SINGAPORE (Reuters) - A rare bank robbery in Singapore has sparked a social media debate on whether the country's low crime rates made authorities and society in general too complacent, while Thai authorities said on Monday they had detained the suspected thief.
A man stole S$30,000 ($22,300) from a Standard Chartered branch last Thursday, having slipped the teller a note saying he was armed, a source with knowledge of the matter said.
The teller pressed a silent alarm button and police arrived within minutes, but it was too late, said the source, who declined to be identified as he is not authorised to speak to the media.
Standard Chartered said the bank has taken "immediate actions to further enhance" security. It declined to comment on the details of the robbery.
There was no guard on duty, the bank said, but the staff acted according to procedures.
The Monetary Authority of Singapore urged banks to "learn from the recent incident and assess whether their security measures need to be enhanced".
The prosperous city state has very low levels of crime, thanks in part to decades of strict policing and tough punishments, raging from death for drug trafficking and murder to prison and caning for lesser crimes.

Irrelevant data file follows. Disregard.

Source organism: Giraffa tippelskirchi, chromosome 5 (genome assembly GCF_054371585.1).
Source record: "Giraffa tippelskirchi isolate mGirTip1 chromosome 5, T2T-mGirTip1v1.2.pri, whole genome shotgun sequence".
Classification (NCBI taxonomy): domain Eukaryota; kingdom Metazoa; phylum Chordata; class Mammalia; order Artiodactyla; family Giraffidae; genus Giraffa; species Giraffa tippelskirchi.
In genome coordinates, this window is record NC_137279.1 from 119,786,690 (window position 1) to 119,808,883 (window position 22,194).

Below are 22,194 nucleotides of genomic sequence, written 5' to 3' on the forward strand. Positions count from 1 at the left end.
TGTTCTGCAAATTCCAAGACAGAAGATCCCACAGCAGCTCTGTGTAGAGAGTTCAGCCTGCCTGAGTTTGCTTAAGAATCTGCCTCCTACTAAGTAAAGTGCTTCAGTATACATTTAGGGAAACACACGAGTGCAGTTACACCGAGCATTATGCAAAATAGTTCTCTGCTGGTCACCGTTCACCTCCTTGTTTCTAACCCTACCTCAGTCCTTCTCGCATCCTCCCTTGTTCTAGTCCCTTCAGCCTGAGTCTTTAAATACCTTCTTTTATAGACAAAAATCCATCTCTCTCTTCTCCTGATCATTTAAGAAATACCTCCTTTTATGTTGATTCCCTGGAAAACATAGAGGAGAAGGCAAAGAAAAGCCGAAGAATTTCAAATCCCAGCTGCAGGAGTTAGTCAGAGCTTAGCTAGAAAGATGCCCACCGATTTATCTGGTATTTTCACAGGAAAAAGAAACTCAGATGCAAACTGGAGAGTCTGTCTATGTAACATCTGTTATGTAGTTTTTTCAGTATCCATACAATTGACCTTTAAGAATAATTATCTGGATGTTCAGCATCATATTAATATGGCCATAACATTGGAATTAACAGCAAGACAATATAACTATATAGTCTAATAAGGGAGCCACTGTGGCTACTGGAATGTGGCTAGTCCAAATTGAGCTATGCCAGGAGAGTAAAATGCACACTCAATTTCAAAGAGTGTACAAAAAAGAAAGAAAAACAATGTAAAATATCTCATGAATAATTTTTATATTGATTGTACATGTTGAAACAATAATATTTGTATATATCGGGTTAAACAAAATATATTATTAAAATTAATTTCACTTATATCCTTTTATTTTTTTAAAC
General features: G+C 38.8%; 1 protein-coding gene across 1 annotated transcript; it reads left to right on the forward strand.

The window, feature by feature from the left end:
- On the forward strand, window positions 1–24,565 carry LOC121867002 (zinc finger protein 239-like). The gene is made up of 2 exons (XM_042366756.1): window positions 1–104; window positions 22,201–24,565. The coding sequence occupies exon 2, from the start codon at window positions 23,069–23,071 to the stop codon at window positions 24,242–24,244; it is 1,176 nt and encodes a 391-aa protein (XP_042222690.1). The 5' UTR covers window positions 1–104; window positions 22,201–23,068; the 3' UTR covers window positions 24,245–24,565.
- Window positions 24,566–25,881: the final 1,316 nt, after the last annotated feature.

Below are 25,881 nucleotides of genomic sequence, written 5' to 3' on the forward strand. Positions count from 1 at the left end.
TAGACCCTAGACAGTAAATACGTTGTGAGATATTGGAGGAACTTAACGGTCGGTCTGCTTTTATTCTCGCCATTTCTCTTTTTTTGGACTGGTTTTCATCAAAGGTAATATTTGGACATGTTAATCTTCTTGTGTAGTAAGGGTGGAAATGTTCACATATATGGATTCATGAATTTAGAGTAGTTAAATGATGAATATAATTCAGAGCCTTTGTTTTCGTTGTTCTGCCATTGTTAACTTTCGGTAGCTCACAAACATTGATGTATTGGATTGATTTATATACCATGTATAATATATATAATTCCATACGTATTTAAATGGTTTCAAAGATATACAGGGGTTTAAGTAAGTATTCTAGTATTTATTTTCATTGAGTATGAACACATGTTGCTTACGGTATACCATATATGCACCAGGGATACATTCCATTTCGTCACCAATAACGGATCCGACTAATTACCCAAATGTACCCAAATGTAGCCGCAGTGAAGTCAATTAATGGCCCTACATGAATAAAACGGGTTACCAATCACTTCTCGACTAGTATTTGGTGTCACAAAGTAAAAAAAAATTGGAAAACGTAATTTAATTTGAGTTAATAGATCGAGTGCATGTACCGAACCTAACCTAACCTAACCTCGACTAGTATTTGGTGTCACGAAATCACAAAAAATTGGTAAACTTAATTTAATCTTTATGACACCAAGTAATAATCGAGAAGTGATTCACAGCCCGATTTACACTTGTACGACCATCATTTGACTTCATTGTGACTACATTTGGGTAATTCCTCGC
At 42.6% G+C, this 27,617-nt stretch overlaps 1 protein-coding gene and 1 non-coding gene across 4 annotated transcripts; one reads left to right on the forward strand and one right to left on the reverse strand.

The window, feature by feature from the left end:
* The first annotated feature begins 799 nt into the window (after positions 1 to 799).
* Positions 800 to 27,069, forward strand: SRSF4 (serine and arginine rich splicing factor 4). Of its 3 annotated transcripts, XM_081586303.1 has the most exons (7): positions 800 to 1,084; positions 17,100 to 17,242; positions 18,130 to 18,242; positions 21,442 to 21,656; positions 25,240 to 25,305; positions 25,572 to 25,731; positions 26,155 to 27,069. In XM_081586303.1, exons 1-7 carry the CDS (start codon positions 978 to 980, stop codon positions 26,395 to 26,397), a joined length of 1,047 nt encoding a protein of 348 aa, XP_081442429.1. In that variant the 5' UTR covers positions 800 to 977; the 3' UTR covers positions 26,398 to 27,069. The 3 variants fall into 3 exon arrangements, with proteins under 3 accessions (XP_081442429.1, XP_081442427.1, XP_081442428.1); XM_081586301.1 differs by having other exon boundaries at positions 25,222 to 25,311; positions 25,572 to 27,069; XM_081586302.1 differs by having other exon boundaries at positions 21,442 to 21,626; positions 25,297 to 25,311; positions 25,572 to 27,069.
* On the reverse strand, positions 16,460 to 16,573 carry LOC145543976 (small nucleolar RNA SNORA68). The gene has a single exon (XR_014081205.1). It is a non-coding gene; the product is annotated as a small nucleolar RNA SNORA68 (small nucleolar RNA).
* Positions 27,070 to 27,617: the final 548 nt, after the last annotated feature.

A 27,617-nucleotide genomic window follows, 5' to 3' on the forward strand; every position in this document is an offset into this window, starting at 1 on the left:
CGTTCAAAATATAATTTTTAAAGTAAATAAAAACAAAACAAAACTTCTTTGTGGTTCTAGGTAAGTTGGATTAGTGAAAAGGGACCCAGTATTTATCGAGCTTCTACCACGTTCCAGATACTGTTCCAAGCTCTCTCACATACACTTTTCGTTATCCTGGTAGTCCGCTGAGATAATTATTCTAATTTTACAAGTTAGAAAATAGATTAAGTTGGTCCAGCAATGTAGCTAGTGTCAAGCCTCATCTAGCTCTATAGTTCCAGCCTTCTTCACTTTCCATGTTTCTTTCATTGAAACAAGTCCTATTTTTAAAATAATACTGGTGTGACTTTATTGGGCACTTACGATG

The first bank robbery in more than a decade sparked a flurry of debate on social media about whether Singapore has become too complacent.
Authorities released few details of the theft, prompting questions about bank security and criticism of the tight-lipped police.
Twitter user @Thefinnigans, reflected many people's attitude with a meme depicting a polite exchange between a smiling bank teller and man who says he wants to rob the bank.
The teller asks whether the man if he would like a transfer into his account. They agree on cash.
"I will definitely rob here again," the man says.
"We welcome you to rob us anytime!" replies the teller.
But police on Monday explained that they had declined to release details of the robbery in order to catch the culprit.
Senior Thai police officers said a suspect has been arrested in Thailand and was being held by immigration police.
"Police through the investigations managed to establish the identity of the suspect on the same day but he had already left Singapore for Bangkok," Singapore police said on their Facebook page.
"Police did not release further details ... to ensure the arrest operation was not jeopardised."
(Reporting by Marius Zaharia and Saeed Azhar in Singapore and Patpicha Tanakasempipat in Bangkok.; Additional reporting by Aradhana Aravindan and Fathin Ungku; Editing by Michael Perry, Robert Birsel)